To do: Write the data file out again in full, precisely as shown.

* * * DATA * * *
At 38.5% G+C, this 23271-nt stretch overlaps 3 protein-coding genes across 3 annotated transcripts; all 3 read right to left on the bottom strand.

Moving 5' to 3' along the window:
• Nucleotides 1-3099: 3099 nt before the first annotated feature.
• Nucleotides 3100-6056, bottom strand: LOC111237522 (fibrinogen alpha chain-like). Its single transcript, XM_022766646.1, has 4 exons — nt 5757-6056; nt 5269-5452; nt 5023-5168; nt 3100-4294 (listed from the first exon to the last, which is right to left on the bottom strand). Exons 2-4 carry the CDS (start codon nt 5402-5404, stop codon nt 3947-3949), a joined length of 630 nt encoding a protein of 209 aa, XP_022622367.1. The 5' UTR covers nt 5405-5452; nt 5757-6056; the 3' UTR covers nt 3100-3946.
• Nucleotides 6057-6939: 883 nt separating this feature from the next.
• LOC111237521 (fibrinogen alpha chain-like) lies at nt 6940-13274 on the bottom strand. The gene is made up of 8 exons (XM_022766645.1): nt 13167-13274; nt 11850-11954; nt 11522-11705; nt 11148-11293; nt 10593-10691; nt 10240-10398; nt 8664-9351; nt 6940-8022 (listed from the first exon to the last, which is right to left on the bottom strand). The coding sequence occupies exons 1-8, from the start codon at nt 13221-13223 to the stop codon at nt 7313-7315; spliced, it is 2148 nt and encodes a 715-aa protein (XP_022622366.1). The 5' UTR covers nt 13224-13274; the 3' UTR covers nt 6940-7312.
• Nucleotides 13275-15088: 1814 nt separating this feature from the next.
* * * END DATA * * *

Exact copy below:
At 38.5% G+C, this 23271-nt stretch overlaps 3 protein-coding genes across 3 annotated transcripts; all 3 read right to left on the bottom strand.

Moving 5' to 3' along the window:
• Nucleotides 1-3099: 3099 nt before the first annotated feature.
• Nucleotides 3100-6056, bottom strand: LOC111237522 (fibrinogen alpha chain-like). Its single transcript, XM_022766646.1, has 4 exons — nt 5757-6056; nt 5269-5452; nt 5023-5168; nt 3100-4294 (listed from the first exon to the last, which is right to left on the bottom strand). Exons 2-4 carry the CDS (start codon nt 5402-5404, stop codon nt 3947-3949), a joined length of 630 nt encoding a protein of 209 aa, XP_022622367.1. The 5' UTR covers nt 5405-5452; nt 5757-6056; the 3' UTR covers nt 3100-3946.
• Nucleotides 6057-6939: 883 nt separating this feature from the next.
• LOC111237521 (fibrinogen alpha chain-like) lies at nt 6940-13274 on the bottom strand. The gene is made up of 8 exons (XM_022766645.1): nt 13167-13274; nt 11850-11954; nt 11522-11705; nt 11148-11293; nt 10593-10691; nt 10240-10398; nt 8664-9351; nt 6940-8022 (listed from the first exon to the last, which is right to left on the bottom strand). The coding sequence occupies exons 1-8, from the start codon at nt 13221-13223 to the stop codon at nt 7313-7315; spliced, it is 2148 nt and encodes a 715-aa protein (XP_022622366.1). The 5' UTR covers nt 13224-13274; the 3' UTR covers nt 6940-7312.
• Nucleotides 13275-15088: 1814 nt separating this feature from the next.